In November, Fieldston—a prestigious Manhattan private school associated with the Ethical Culture movement—experienced an anti-Semitism scandal that came to a head after a guest speaker made disparaging comments about the Holocaust and a teacher rushed to defend them. After displaying indifference to the concerns of Jewish parents, the school’s administration did recently fire the teacher in question. Ammiel Hirsch and Joshua Davidson, the rabbis of two prominent Reform synagogues in New York City, warn that the “primal loathing” of Israel found on college campuses threatens to spill over into primary and secondary schools:
The events at Fieldston have broad importance, and are reflective of a much bigger problem. Anti-Israel activism has spread beyond the college campus and into the elementary and high-school classroom. In Newton, Massachusetts, a high school taught that Israel was “murdering and torturing Palestinian women.” In 2016, a Palestinian activist visiting an elementary-school classroom in Ithaca, New York inveighed against Israel and called on students to “be the freedom fighter” for the Palestinians.
A hateful obsession with Israel too often descends into hatred of Jews, even if it doesn’t start there. Hateful words lead to hateful deeds. This environment produces, teaches, accelerates, and normalizes anti-Semitism. Anti-Israel activity on some college campuses has led to verbal and even physical assaults on Jewish students. And we must be honest with ourselves. It is happening in our space—in the heart of intellectual liberalism.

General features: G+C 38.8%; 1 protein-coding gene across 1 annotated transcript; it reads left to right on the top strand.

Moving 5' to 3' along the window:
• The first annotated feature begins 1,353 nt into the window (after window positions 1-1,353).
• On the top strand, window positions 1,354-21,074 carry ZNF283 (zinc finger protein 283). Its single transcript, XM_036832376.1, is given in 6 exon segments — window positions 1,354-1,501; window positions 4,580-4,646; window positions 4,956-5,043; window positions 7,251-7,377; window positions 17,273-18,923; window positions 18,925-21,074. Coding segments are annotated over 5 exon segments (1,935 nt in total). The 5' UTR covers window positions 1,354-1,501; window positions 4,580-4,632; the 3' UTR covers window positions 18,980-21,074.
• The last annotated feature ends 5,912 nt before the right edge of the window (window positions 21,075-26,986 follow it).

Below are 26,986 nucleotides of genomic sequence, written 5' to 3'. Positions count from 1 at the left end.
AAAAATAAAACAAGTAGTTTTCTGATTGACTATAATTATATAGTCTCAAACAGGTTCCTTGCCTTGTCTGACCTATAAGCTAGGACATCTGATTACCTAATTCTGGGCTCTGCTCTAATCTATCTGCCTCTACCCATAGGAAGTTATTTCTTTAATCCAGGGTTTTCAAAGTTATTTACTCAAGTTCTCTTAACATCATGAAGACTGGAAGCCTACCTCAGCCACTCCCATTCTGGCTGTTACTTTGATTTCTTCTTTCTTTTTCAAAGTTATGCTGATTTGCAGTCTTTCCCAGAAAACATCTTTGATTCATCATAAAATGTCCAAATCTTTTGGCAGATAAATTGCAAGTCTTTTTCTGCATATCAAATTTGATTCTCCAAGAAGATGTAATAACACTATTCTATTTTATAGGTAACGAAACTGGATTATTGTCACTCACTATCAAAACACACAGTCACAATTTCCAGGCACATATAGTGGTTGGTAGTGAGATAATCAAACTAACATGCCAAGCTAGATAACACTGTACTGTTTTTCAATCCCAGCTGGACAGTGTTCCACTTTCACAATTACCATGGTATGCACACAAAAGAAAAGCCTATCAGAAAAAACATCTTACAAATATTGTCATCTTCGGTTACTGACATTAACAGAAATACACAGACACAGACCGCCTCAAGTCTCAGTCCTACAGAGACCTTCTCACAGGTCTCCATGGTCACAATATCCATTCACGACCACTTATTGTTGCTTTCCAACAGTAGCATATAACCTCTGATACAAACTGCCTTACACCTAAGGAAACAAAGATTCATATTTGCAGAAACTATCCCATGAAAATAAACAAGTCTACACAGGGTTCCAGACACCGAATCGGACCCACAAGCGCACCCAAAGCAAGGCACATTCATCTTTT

Jewish parents should be especially worried. When teachers and professors turn the classroom into an arena for anti-Israel animosity, students become unwitting pawns instead of safeguarded learners. They should feel they can ask questions without fear of scorn, explore their own ideas, and draw their own conclusions. Academic malpractice is unfolding with too little pushback from parents and community leaders.
When Rabbis Davidson and Hirsch came to Fieldston to speak about anti-Semitism, the teacher at the heart of the scandal, who had not yet been dismissed, greeted them with an obscene gesture.